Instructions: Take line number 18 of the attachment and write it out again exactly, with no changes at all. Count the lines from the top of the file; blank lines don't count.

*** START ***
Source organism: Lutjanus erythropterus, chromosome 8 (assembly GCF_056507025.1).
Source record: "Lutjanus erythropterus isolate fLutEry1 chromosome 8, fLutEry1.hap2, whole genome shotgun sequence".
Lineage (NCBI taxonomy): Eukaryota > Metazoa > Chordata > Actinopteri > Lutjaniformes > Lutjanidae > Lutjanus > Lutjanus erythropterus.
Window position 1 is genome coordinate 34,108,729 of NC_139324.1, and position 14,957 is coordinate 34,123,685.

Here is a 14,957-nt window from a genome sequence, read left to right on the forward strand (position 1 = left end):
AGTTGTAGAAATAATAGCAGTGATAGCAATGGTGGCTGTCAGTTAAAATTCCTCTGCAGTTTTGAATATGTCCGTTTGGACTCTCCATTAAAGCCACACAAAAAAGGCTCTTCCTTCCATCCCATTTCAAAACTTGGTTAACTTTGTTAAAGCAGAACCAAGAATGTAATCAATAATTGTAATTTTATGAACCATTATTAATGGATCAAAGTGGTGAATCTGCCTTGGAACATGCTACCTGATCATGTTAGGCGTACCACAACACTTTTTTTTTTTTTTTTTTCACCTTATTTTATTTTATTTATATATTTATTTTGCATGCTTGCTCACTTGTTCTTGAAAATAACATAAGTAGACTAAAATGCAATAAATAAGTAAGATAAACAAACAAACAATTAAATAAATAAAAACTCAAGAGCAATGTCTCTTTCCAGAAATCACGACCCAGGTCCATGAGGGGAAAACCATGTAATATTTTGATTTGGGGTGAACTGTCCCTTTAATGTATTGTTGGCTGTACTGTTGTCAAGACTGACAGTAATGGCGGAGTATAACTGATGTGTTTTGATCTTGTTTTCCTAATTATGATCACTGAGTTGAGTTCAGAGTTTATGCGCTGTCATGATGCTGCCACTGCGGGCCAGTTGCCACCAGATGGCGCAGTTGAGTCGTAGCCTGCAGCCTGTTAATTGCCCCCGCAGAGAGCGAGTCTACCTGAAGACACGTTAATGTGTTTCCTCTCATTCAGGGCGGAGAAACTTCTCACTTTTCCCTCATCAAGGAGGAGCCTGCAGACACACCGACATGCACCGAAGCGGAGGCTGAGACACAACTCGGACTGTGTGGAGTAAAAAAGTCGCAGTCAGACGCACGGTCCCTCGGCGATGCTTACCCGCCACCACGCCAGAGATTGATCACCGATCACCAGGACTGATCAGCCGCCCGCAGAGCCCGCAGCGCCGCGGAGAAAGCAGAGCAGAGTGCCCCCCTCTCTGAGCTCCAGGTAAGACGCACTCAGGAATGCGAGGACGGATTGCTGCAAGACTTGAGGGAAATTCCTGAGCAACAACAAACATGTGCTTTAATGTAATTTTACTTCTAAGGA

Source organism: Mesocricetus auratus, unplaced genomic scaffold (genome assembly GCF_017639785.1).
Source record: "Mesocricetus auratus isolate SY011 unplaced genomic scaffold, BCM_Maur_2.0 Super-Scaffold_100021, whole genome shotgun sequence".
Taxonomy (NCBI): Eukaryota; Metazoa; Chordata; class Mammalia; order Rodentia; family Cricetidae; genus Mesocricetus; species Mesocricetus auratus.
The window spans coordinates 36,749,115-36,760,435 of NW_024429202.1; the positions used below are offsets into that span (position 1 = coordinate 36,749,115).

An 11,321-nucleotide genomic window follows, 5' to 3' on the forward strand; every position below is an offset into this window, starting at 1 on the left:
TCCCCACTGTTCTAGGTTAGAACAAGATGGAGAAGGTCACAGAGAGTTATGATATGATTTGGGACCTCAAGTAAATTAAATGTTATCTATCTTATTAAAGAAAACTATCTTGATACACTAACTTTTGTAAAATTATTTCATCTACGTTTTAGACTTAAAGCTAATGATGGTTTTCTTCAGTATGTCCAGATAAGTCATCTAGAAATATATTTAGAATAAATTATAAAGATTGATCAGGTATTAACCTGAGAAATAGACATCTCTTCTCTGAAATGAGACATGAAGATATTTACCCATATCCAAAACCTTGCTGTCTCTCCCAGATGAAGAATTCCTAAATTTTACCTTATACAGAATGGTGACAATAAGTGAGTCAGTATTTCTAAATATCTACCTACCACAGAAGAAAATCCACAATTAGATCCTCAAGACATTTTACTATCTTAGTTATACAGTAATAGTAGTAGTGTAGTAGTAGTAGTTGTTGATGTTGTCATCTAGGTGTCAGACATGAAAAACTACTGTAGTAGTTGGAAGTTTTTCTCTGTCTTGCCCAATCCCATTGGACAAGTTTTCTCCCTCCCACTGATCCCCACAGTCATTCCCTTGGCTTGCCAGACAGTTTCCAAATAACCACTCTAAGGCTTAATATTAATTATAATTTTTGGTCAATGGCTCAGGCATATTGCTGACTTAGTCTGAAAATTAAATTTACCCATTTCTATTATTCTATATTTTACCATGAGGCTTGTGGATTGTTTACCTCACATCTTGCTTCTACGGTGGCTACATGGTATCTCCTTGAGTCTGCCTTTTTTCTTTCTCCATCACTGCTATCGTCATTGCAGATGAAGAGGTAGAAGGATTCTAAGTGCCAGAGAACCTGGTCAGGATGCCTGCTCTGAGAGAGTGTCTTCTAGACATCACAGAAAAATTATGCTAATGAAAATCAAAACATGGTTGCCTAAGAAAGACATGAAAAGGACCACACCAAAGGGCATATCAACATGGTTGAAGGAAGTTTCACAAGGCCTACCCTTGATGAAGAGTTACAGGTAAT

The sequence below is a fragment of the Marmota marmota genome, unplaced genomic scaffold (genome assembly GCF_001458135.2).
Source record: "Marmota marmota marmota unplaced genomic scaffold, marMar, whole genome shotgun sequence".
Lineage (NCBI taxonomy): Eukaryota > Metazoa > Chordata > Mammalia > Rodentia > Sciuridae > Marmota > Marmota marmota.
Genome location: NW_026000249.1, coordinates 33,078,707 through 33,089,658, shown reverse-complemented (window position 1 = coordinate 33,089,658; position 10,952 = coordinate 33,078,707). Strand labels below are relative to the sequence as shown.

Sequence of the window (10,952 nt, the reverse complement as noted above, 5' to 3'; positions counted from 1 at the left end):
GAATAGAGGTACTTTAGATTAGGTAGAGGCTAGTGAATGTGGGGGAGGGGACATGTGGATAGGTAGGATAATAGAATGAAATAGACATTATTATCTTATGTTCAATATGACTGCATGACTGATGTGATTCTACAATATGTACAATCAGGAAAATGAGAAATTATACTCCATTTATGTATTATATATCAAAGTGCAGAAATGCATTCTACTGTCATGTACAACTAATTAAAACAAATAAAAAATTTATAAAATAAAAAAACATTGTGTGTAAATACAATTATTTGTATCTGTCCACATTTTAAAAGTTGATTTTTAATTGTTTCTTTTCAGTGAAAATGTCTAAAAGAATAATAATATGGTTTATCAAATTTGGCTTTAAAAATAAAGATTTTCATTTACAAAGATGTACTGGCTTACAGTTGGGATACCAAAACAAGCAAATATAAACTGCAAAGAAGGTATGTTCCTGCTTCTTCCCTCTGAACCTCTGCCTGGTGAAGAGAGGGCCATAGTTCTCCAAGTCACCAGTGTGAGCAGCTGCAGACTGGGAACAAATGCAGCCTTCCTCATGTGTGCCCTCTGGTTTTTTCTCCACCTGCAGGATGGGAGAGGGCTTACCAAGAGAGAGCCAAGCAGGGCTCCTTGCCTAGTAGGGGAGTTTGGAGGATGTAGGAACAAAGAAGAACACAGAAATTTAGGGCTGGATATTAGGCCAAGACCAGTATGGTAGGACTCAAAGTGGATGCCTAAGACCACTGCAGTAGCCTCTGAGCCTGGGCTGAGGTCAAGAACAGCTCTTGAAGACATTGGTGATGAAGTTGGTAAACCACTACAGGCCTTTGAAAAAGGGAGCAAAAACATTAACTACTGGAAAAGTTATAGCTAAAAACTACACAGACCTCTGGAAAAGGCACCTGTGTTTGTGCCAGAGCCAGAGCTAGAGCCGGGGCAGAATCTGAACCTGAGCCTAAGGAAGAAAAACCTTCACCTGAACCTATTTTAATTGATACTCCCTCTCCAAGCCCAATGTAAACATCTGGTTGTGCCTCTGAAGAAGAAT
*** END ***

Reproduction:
GAATAGAGGTACTTTAGATTAGGTAGAGGCTAGTGAATGTGGGGGAGGGGACATGTGGATAGGTAGGATAATAGAATGAAATAGACATTATTATCTTATGTTCAATATGACTGCATGACTGATGTGATTCTACAATATGTACAATCAGGAAAATGAGAAATTATACTCCATTTATGTATTATATATCAAAGTGCAGAAATGCATTCTACTGTCATGTACAACTAATTAAAACAAATAAAAAATTTATAAAATAAAAAAACATTGTGTGTAAATACAATTATTTGTATCTGTCCACATTTTAAAAGTTGATTTTTAATTGTTTCTTTTCAGTGAAAATGTCTAAAAGAATAATAATATGGTTTATCAAATTTGGCTTTAAAAATAAAGATTTTCATTTACAAAGATGTACTGGCTTACAGTTGGGATACCAAAACAAGCAAATATAAACTGCAAAGAAGGTATGTTCCTGCTTCTTCCCTCTGAACCTCTGCCTGGTGAAGAGAGGGCCATAGTTCTCCAAGTCACCAGTGTGAGCAGCTGCAGACTGGGAACAAATGCAGCCTTCCTCATGTGTGCCCTCTGGTTTTTTCTCCACCTGCAGGATGGGAGAGGGCTTACCAAGAGAGAGCCAAGCAGGGCTCCTTGCCTAGTAGGGGAGTTTGGAGGATGTAGGAACAAAGAAGAACACAGAAATTTAGGGCTGGATATTAGGCCAAGACCAGTATGGTAGGACTCAAAGTGGATGCCTAAGACCACTGCAGTAGCCTCTGAGCCTGGGCTGAGGTCAAGAACAGCTCTTGAAGACATTGGTGATGAAGTTGGTAAACCACTACAGGCCTTTGAAAAAGGGAGCAAAAACATTAACTACTGGAAAAGTTATAGCTAAAAACTACACAGACCTCTGGAAAAGGCACCTGTGTTTGTGCCAGAGCCAGAGCTAGAGCCGGGGCAGAATCTGAACCTGAGCCTAAGGAAGAAAAACCTTCACCTGAACCTATTTTAATTGATACTCCCTCTCCAAGCCCAATGTAAACATCTGGTTGTGCCTCTGAAGAAGAAT